Kitchen Backsplash. Tuesday , September 19th , 2017 - 11:31:36 AM
At the outset of your metal tile backsplash project, you‘ll want to determine the scope of the project. To estimate the amount of metal tile material you‘ll need, measure the square footage of the area in your kitchen you want to cover with the backsplash. Figuring out how much tile you‘ll need will give you a good indication of the overall budget, so it‘s an essential first step. Before calculating the square footage, you‘ll need to decide if you want a backsplash that covers the entirety of the wall space between your counters and cabinets or counters and ceiling, or just a portion thereof. The style that‘s right for you may be a more understated backsplash that only covers enough of the walls to prevent cooking and cleaning spatter, or it may be a grand affair that dramatically stretches from countertops to ceiling. Once you‘ve decided on the amount of coverage, mark the area off and measure the square footage.
When you‘ve determined the surface area you‘ll need to cover, it‘s time to think about the materials you‘ll use. Possibly the simplest backsplash option of all—and one of the cheapest, as well—is to use paper for your backsplash. Now, you may be thinking paper doesn‘t sound terribly durable, and imagining the disastrous results of food spatter on it—but fear not, the paper you‘ll use will rest under a protective coating of clear shellac or varnish, so that it‘ll wipe clean easily, and the paper will always be protected. In terms of the paper itself, heavy-duty card stock with interesting designs or colors, or even old maps, newspaper clippings or magazine cutouts can be repurposed to great visual effect. The paper you choose should be applied to a thin layer of plywood that can be nailed to the wall, then protected with a clear coating.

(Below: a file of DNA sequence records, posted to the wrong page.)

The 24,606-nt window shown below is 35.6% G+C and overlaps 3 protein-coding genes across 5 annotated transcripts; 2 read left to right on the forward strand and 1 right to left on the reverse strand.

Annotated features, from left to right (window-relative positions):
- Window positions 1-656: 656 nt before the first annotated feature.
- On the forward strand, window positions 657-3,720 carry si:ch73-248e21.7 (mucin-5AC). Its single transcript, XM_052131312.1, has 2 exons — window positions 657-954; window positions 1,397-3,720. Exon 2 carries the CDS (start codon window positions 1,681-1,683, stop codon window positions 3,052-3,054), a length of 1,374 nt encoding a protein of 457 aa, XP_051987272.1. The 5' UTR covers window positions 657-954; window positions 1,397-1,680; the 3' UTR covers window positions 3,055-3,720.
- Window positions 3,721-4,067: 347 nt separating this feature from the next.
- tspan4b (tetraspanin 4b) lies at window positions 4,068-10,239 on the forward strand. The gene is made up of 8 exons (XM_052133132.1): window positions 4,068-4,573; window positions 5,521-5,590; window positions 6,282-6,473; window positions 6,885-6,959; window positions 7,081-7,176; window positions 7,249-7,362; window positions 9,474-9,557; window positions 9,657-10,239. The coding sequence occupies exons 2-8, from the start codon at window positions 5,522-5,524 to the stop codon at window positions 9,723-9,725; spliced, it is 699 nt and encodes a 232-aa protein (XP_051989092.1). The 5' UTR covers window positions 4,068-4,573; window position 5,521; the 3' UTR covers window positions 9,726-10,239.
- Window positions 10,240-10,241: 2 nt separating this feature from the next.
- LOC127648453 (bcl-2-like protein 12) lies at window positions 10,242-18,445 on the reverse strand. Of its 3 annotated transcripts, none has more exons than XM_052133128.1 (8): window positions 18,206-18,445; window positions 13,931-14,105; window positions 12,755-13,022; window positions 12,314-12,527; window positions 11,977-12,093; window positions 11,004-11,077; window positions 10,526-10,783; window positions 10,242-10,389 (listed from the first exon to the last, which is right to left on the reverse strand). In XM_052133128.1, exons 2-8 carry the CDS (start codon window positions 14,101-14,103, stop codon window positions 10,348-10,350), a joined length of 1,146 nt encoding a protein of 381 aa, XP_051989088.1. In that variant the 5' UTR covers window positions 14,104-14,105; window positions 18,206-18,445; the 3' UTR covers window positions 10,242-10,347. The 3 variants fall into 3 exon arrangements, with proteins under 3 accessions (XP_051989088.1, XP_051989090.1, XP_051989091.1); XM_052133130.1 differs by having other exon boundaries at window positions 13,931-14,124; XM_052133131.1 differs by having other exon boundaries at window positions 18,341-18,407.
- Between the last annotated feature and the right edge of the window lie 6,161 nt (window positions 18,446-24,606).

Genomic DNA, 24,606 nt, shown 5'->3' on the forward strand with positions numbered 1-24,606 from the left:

In terms of the amount of glass tile you‘ll need, this will be determined by the surface area your backsplash will cover. You may choose to cover the entire wall above the kitchen counters with backsplash, or you may decide on a reduced scope that covers only a portion of the wall. Either way, marking off the surface area you‘ll cover and then measuring the square footage will show you the amount of tile you‘ll need.
Any content, trademark/s, or other material that might be found on this site that is not this site property remains the copyright of its respective owner/s. In no way does andzo claim ownership or responsibility for such items, and you should seek legal consent for any use of such materials from its owner.